Tom Strini
Mark Anderson

This is your brain on reality. Maybe.

Mark Anderson's new monologue, under the Theatre Gigante banner, keeps it light and funny as it runs deep.

By - Sep 28th, 2012 01:28 am
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Mark Anderson gets into your head — and vice-versa — in “Me, You, Art and Trout.”

Mark Anderson, alone on a floor bare but for a desk and a chair, quoted director Peter Brook: I can take any empty space and call it a bare stage.

Anderson took four strides and stopped. He paused, to let that walk become an act of theater in his head and in the heads of those assembled Thursday evening for his Me, You, Art and Trout. Then he said: Poof! As in presto changeo, we have transformed an ordinary action into art by declaring it so. Poof! recurred throughout the monologue, as Anderson invoked Marcel Duchamp’s ready-mades and, more dauntingly, our very complicity in climbing to the fifth floor of UWM’s Kenilworth Building to hear some guy tell us it’s art because we say it is.

Poof.

Anderson crawled into our heads early in this monologue and stayed there for — how long? an hour? 90 minutes? Time seemed to stop within Anderson’s loopy, spiraling mind — and yes, we were as much into Anderson’s brain as he was into ours. His one-way conversation veered among topics confessional, theoretical, philosophical and, especially, epistemological.

I hasten to add that epistemology has never been mined for its humor as deeply as Anderson mines it. (Don’t ask me how I know that, I just do.) Me, You, Art and Trout is high-art stand-up comedy, and very funny. Anderson sets up punchlines you don’t see coming, but mostly he makes you laugh by putting your brain in a little different place. From this shifted perspective, things seem a little funny — funny ha-ha, funny-weird and funny-true.

Among the specific topics: his dawning awareness, as a young teen, of the counterculture movement; the Grateful Dead; Arlo Guthrie; Duchamp; Brook; the influence of opium on Samuel Taylor Coleridge’s Kubla Khan; Mary Shelley and Frankenstein; his selection of (very ordinary) clothing for the evening; lots of references to his long-ago college life; allusions to his past theatrical works; our way of compartmentalizing behaviors and mindsets; Percy Bysshe Shelley’s Ozymandias; and, as a recurring theme, Richard Brautigan’s Trout Fishing in America, the 1961 novel that became a counterculture mind-blower when it was finally published in 1967.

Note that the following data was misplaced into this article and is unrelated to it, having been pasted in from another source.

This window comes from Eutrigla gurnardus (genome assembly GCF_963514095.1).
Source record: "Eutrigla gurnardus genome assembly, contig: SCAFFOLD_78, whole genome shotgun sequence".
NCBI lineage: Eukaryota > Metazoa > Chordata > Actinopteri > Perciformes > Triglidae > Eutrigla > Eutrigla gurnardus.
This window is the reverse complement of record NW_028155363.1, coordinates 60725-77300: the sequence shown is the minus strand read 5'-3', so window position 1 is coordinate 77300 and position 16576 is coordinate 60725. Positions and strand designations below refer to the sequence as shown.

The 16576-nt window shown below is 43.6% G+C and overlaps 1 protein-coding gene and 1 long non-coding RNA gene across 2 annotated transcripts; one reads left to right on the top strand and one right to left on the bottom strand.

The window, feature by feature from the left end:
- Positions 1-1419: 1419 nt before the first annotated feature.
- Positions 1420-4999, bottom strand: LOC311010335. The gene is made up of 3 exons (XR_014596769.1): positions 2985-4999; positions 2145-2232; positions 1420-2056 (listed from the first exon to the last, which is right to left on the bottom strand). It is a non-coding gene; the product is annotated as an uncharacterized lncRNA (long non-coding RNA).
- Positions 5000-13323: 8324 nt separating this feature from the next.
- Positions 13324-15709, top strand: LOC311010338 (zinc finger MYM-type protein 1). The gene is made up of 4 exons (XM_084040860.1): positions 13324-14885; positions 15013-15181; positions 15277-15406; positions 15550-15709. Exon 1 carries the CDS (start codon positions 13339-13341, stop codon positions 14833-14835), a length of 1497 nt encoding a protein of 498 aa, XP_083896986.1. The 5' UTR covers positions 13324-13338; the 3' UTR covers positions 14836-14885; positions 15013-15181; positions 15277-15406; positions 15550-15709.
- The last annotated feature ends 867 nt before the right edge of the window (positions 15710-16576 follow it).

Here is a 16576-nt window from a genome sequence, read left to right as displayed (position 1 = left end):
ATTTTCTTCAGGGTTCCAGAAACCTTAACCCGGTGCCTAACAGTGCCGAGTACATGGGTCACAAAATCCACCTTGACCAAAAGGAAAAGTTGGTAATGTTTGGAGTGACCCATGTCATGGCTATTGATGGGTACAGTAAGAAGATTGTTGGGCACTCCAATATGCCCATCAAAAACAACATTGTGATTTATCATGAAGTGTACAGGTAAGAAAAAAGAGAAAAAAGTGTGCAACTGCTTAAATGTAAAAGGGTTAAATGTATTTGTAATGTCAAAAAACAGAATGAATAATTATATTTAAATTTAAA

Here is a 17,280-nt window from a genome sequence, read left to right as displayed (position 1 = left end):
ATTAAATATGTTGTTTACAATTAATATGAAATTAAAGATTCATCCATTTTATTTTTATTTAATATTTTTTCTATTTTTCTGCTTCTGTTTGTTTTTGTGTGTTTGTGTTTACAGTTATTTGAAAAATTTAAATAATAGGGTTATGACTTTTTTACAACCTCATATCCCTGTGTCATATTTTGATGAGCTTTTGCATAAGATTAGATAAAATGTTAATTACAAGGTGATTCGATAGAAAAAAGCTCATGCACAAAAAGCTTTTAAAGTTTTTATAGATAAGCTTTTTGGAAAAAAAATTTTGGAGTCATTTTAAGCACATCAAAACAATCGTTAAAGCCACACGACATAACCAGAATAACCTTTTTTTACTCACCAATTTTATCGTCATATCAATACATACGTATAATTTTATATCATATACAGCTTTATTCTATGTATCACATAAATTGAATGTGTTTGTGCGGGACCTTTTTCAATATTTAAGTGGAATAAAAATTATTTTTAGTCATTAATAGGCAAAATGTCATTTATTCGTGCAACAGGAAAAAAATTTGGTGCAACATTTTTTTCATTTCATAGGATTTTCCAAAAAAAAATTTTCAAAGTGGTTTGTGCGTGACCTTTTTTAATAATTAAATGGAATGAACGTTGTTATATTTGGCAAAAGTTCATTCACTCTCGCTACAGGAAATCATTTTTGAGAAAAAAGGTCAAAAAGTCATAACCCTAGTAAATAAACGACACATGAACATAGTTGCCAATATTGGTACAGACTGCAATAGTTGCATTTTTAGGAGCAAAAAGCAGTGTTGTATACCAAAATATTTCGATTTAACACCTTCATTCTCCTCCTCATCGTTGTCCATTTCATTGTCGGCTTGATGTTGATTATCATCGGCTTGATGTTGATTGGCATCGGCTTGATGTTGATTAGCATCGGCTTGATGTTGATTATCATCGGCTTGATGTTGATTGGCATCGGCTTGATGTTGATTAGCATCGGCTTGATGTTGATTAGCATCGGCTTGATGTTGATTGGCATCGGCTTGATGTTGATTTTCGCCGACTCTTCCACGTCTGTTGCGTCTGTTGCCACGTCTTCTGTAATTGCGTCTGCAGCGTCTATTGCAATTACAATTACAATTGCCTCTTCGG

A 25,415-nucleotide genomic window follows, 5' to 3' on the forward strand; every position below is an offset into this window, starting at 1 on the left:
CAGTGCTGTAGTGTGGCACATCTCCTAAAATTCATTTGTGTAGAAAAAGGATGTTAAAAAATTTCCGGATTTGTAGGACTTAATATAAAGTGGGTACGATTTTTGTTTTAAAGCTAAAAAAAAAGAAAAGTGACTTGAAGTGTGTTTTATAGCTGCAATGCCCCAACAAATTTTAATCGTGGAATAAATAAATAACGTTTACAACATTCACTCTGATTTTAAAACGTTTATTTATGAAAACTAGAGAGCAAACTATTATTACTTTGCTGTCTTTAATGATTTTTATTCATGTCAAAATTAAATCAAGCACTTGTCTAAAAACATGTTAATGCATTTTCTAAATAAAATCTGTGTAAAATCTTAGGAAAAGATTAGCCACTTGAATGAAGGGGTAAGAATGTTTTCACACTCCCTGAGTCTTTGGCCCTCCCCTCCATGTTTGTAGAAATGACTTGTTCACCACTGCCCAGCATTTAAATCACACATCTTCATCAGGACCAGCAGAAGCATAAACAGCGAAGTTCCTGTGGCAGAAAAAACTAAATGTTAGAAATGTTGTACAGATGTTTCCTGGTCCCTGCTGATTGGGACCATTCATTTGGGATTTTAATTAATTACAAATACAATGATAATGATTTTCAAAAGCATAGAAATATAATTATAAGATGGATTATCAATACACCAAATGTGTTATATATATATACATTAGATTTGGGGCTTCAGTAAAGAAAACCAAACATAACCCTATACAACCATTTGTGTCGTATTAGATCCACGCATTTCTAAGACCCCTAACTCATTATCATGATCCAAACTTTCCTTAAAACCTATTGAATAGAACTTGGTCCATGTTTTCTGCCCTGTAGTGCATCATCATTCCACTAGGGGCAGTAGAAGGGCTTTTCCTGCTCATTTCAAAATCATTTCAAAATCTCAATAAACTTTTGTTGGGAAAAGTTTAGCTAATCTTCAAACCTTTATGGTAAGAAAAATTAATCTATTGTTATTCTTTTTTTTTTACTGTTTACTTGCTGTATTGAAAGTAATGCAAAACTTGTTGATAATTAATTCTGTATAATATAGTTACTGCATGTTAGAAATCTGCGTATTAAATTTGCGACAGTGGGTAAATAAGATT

And that’s not the half of it. In summary, Me, You, Art and Trout sounds like a disorganized ramble, and it does have that how-did-we-get-here? dizziness about it. But the disparate topics serve a common subject, and it’s big: How we perceive and process input from the world around us and how that input shapes our actions. In Anderson’s world, volition and circumstance twine so tightly and unpredictably that they can barely be distinguished, much less untangled. To Anderson, the result of this interaction is by nature so unlikely as to make ordinary life, the way things are, more fantastical than fiction, if you look at it the right way. His job, as an artist, is to make you look at it that way.

Mark and his wife, Isabelle Kralj (also his director in this production and partner in their Theatre Gigante) take a vacation. To New Mexico, as it happens. Isabelle wants to take a tram to the peak of a 10,000 foot mountain. But Mark — a tram hanging from a cable? no thanks. He waits at the car, which happens to have satellite radio service. He happens to light on a station that plays nothing but Grateful Dead. Which reminds him of his college and post-college experience with the band and its music. Which leads him to talk to all of us about the Grateful Dead on Thursday, Sept. 27, in Milwaukee.

Which is a blooming miracle, if you look at it the right way. And funny ha-ha, funny-weird and funny-true

Me, You, Art and Trout will play again at 8 p.m. Friday and Saturday, Sept. 28-29, in Kenilworth Room 508, at Kenilworth and Prospect Ave. Purchase tickets online or call the UWM Peck School of the Arts box office, 414 229-4308.

Cast and Credits: Writer-performer, Mark Anderson; director, Isabelle Kralj; technical director, Mike Gerlach; lighting designer, Rick Graham; lighting assistant, Nathan Booth.

Don’t miss anything! Bookmark our comprehensive TCD Guide to the 2012-13 Season. Sponsored by the Florentine Opera.

mark-anderson-gigante-monolog

Mark Anderson in “Me, You, Art and Trout.” Theatre Gigante photo.

 

Categories: A/C Feature 3, Theater

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